Georges Remi died in 1983; his second wife, Fanny, survives him. When asked recently if her husband was aware of the importance of his work, she said: “I don’t think so. He rarely spoke about his work. He was punctilious and ultra-professional, but he was more of an admirer of the talents of other people. He even collected the works of artists he admired. At one time he was interested in abstract painting and wanted to emulate it. He soon realised that this was not for him. He was very lucid about himself. He had the good sense to stop. He simply concluded: I’m a cartoonist. That’s all.”
Not to be outdone, London’s Independent on Sunday delivered a special feature titled “Father of Tintin: Hip Hip Hergé!” in which writer Michael Faber (The Crimson Petal and the White, The Apple), among others, pays tribute to the Belgian cartoonist:
I first read Hergé’s Destination Moon and Explorers on the Moon in a state of deep historical and personal confusion. I was nine; the year was 1969. I’d recently emigrated to Australia from my native Holland. As well as leaving my brother behind, I’d been parted from all my familiar comic book characters. Sjors and Sjimmie, Ollie B. Bommel, Agent 327 … these names meant nothing to my Antipodean playmates. Still, at least there was Kuifje. Even Australians knew Kuifje: the intrepid teenage explorer with his dog Bobbie and his dear friend Kapitein Haddock. Except they didn’t call him Kuifje (a Dutch nickname denoting a duck-tail hairstyle), they called him Tintin.
My first encounters with The-Adventurer-Formerly-Known-As-Kuifje were those two extraordinary, prophetic spaceflight books that Hergé produced in 1953 and 1954, 15 years before the real moon landing. Except I didn’t know that, either. The books were brand new when my parents bought them for me in 1969. I thought Hergé had just written them to capitalise on the Apollo mission. The Americans struck me as a solemn bunch, but Tintin was sprightly as ever. His moon mission was an action-packed ballet of pratfalls and fisticuffs.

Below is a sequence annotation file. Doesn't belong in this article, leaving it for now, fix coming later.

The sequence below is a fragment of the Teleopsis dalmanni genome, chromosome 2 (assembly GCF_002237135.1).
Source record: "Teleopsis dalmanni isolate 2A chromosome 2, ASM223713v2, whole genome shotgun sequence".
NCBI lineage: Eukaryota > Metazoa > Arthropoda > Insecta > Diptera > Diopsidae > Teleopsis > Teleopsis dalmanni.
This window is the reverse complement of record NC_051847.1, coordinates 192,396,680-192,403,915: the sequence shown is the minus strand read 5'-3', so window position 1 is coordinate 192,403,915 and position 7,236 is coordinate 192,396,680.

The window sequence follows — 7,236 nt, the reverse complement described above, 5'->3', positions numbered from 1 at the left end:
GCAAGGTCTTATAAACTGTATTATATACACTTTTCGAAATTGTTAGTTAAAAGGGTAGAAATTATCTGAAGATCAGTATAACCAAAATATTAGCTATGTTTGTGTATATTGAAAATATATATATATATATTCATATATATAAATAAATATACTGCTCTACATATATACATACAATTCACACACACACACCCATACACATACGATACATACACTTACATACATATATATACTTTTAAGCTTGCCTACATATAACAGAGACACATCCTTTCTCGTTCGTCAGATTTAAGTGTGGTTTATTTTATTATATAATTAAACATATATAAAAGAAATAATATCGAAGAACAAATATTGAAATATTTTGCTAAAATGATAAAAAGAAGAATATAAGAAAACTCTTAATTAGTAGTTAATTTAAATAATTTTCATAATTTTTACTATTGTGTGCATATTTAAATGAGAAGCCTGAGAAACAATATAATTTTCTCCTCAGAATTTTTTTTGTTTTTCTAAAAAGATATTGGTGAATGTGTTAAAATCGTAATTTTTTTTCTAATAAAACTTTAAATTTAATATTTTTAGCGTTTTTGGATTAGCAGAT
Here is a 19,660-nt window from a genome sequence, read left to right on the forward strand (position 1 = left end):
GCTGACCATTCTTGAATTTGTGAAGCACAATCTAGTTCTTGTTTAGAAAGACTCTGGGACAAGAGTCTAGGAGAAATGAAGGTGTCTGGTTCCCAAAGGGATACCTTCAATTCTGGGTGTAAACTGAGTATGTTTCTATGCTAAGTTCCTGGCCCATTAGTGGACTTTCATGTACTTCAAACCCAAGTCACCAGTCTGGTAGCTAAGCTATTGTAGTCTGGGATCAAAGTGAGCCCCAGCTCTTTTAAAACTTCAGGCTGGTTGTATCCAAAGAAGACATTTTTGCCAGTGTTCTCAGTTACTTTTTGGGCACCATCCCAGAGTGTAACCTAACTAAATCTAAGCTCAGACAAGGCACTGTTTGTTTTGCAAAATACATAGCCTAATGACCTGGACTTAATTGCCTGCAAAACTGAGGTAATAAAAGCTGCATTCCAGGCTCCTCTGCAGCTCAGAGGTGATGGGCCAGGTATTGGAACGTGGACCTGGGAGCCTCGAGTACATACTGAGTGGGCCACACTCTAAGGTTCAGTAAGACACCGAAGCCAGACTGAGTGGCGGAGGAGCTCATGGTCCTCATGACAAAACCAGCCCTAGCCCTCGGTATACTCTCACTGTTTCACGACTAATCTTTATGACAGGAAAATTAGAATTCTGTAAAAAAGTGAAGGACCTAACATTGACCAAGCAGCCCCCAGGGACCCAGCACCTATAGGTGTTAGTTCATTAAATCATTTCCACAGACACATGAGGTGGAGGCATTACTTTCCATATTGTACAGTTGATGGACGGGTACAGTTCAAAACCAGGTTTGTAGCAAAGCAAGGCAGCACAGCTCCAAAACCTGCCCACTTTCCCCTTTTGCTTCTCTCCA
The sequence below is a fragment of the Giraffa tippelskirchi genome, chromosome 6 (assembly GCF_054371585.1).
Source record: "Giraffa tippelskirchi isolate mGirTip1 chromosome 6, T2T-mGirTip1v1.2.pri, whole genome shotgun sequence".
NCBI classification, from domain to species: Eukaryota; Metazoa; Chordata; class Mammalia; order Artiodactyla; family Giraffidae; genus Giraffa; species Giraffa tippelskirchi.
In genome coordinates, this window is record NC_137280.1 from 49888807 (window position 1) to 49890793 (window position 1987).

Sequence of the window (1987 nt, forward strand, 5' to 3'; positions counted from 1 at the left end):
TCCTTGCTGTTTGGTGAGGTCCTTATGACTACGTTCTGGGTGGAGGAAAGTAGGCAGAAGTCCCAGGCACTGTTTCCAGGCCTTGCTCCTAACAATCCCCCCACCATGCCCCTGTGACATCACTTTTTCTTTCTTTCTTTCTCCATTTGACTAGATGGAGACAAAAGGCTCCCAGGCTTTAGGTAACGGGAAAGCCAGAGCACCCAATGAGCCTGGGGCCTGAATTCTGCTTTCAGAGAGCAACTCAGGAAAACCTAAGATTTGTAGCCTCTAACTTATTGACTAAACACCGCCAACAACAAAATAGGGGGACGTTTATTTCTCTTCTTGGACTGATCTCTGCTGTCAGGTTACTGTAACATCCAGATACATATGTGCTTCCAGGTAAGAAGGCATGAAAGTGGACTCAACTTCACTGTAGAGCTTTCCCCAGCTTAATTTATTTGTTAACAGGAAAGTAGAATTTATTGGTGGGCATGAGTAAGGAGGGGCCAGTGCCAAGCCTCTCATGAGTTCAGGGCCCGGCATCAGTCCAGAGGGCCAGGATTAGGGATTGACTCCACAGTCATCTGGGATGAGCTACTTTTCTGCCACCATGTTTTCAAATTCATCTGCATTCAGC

As a child, I never noticed how vacant a personality Tintin was. Unfailingly practical, coolly plucky, and 100 per cent free of vices, he tackled his adventures as though they were bicycle repairs. Hergé understood the narrative shortcomings of his hero, of course, and surrounded him with wonderfully dysfunctional grotesques. On the moon mission, not only did the dipsomaniac Captain Haddock and the dippy Professor Calculus come along, but there were bonus stowaways: the imbecilic detectives Thomson & Thompson, and a dastardly Syldavian spy. Hergé even added a touch of psychedelia, as the stress of space travel triggered a relapse of a syndrome from which the Thom(p)sons periodically suffered — the sprouting of thick, multicoloured hair growing at several metres per minute, thus needing constant barbering.
For all the knockabout fun in Destination Moon and Explorers on the Moon, Hergé constructed them with obsessive care, researching space travel as diligently as he researched the different countries to which he sent Tintin over the decades. But that’s not what makes the books undiminishedly enjoyable even for an adult re-reader. Prose like Enid Blyton’s loses its appeal because the mental pictures we supplied as children vanish when we grow older. The pictures in Hergé’s books continue to exist outside of us. His clear, deft style, perfectly balanced between kinetic cartoon and realistic detail, retains its allure as the years fly by.
To find more information about the Hergé centennial celebrations, click here. If you’d like to learn more about the Centre Pompidou’s exhibition, visit the center’s Web site, or call 0033-14478 1233. Again, that exhibit runs through February 19, 2007.
READ MORE: “Dalai Lama Honours Tintin and Tutu” (BBC News).